"I came off the ice and I was just spent," she recalls. "I felt like I'd skated so well." Her husband, Bob, told her he'd never seen her skate the program so well. When Bob read the judges' scores to her -- she didn't have her glasses -- she was overwhelmed. "He said, 'It's yours!' she says. "It is a good feeling, it is. You don't get that every time, but that's what you're going for."
Because of her knee injuries, Sheehan-Smith has cut back on the hours she skates each week. She now does two 90-minute sessions, usually early in the morning before work. She also does off-ice training three to four times per week at about an hour each, focusing on cardio, core and stretching. Even if she takes a day off from training, she'll still stretch. She maps out her skating and workout schedule just as she does with her teaching schedule.
"When I'm planning out the next month, I know exactly when I'm going to be skating, what else is coming up, so nothing interferes with it," she says.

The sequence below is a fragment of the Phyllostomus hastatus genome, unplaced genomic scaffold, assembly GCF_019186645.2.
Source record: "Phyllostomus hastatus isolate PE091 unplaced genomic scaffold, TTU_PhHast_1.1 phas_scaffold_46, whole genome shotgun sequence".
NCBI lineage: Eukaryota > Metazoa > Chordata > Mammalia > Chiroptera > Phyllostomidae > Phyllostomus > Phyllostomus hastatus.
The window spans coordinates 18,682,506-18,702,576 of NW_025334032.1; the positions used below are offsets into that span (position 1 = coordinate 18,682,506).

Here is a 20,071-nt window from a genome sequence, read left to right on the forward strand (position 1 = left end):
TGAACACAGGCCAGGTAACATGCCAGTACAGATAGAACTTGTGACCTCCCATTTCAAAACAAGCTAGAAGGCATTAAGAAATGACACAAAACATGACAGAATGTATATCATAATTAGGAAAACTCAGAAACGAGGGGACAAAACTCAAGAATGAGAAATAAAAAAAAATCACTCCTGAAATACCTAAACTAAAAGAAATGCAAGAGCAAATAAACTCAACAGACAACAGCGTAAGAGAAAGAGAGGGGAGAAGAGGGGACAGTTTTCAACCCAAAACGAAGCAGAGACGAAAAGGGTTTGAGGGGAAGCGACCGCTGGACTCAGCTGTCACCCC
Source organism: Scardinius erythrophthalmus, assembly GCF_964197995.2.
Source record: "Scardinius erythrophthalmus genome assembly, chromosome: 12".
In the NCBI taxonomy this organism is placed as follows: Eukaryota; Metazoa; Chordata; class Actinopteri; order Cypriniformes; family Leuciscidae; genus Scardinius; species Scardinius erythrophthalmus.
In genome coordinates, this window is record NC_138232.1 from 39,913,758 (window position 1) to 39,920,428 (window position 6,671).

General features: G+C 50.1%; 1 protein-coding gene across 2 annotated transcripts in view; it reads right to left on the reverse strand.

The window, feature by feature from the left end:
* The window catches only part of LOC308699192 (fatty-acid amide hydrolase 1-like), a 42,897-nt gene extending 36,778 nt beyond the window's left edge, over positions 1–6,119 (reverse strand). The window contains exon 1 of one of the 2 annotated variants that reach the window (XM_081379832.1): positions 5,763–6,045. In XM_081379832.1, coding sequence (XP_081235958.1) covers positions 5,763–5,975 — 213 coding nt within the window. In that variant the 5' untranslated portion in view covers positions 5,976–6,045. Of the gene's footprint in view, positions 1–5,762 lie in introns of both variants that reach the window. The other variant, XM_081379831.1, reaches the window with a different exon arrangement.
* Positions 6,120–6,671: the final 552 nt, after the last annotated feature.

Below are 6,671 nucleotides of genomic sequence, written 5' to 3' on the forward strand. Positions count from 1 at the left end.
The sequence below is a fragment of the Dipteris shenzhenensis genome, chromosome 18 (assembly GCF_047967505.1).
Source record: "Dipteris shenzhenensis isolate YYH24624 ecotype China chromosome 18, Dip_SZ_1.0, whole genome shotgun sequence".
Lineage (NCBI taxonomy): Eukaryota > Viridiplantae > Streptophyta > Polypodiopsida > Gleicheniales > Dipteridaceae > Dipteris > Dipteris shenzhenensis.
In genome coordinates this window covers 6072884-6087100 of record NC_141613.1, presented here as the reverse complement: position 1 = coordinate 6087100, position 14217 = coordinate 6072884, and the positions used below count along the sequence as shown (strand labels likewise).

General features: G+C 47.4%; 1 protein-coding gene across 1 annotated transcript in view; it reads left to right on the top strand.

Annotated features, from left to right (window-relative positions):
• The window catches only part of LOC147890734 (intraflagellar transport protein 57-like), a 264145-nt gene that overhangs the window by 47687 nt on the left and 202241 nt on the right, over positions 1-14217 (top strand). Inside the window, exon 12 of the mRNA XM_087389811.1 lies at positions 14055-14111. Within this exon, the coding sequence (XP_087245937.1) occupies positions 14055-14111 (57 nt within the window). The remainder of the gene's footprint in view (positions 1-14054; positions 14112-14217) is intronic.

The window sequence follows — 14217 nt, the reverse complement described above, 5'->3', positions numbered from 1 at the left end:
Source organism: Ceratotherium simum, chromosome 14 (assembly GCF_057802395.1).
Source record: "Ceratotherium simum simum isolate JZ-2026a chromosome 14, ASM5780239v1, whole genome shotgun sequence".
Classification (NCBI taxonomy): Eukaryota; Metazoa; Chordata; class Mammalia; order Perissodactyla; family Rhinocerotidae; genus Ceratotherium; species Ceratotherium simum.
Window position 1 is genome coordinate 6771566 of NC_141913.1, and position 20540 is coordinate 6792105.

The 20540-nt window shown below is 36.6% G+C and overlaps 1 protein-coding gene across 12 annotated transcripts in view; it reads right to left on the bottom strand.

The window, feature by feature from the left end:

She doesn't attempt some moves that she used to incorporate into her programs -- flips and lutzes -- because of her tender knees.
"I've just had to acknowledge that I'd rather skate longer with less pain than try to do those jumps that cause me too much pain," she says.
But there's plenty she can do, and do well: upright spins, sit spins, camel spins, back-scratch spins. In the free skating program she's working on for this season -- to carry on to the 2019 nationals (her goal is to go every other year) -- she does a loop jump, then a three-jump combination of salchow, toe loop, toe loop. It also has a waltz jump. She'll wear a black unitard and skate to Annie Lennox's "I Put a Spell on You."
In a different competition this season, she'll also incorporate all those years of baton twirling. "I'm twirling three different types of batons and skating to 'If My Friends Could See Me Now,' " she says, laughing. "That's going to be fun, a little like a circus out there."